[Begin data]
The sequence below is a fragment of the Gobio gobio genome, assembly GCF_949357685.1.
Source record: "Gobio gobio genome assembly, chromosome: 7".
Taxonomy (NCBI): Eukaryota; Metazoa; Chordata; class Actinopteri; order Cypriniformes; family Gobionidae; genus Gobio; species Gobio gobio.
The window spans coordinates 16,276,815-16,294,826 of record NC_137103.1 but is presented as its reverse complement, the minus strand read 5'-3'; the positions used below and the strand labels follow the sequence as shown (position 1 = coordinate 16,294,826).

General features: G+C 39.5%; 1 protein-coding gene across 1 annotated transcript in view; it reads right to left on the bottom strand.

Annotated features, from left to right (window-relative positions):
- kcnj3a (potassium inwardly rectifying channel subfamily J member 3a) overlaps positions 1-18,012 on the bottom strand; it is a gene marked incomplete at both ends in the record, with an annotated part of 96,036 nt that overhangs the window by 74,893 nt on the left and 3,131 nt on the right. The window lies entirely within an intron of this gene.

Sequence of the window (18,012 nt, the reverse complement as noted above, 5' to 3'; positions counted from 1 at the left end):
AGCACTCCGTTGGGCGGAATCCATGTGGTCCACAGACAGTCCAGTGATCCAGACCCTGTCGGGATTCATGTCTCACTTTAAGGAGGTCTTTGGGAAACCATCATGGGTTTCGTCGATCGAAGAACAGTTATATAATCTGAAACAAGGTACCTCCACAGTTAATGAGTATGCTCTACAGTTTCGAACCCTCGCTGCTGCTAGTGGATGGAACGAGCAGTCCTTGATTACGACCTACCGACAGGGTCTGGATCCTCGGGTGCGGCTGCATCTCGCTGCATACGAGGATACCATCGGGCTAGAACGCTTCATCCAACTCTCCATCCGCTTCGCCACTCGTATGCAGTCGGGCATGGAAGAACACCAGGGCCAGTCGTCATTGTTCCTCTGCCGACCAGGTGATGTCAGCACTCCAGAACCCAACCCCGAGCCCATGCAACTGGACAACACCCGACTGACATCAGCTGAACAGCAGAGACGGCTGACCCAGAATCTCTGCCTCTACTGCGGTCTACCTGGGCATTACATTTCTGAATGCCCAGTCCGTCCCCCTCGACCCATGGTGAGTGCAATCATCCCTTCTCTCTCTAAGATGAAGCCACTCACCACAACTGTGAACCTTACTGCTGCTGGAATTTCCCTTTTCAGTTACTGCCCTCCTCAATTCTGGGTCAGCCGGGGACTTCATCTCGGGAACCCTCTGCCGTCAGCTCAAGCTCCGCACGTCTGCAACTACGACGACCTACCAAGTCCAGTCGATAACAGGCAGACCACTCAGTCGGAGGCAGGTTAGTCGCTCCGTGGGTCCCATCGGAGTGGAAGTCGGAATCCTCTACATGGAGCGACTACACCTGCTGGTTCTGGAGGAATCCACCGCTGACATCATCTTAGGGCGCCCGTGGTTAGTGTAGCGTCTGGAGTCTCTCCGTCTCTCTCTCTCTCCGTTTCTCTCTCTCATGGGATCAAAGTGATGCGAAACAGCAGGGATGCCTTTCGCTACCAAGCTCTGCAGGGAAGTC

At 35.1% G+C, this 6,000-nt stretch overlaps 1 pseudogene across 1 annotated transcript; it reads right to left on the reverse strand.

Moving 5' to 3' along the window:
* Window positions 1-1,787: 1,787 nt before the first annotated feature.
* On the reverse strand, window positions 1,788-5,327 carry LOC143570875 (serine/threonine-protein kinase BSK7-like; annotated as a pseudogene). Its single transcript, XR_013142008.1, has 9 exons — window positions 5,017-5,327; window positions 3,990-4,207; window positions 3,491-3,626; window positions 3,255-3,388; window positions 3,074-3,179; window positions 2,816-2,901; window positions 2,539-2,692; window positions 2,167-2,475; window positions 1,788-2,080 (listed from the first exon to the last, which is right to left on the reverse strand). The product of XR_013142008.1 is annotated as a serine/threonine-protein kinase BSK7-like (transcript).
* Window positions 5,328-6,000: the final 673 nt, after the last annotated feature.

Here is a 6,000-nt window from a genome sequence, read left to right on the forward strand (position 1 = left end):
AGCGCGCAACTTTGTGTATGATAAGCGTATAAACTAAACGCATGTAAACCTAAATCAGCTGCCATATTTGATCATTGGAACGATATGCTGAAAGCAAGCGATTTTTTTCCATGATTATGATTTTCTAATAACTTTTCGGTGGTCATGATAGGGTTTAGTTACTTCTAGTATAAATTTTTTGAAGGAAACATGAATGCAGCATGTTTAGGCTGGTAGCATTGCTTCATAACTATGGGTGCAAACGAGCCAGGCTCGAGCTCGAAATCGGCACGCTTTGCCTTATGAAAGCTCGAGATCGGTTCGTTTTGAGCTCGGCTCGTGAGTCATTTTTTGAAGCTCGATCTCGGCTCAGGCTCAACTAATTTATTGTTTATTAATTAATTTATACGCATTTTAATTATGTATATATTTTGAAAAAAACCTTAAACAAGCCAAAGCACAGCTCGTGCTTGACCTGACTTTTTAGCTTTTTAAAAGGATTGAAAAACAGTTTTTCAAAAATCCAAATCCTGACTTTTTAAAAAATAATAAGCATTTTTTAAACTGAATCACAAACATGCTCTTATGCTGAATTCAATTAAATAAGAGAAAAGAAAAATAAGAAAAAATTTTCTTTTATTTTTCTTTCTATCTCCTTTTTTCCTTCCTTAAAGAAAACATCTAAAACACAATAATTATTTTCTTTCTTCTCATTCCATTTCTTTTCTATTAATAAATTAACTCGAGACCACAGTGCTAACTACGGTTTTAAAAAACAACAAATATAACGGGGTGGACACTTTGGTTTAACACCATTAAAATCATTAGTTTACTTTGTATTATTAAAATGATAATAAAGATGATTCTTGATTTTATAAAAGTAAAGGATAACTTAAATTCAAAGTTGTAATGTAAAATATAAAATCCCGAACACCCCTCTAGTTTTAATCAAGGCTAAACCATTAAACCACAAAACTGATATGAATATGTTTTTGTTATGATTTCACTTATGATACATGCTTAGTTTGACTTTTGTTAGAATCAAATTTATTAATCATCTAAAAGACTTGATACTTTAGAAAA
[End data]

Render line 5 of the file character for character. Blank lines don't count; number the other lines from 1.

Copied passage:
General features: G+C 39.5%; 1 protein-coding gene across 1 annotated transcript in view; it reads right to left on the bottom strand.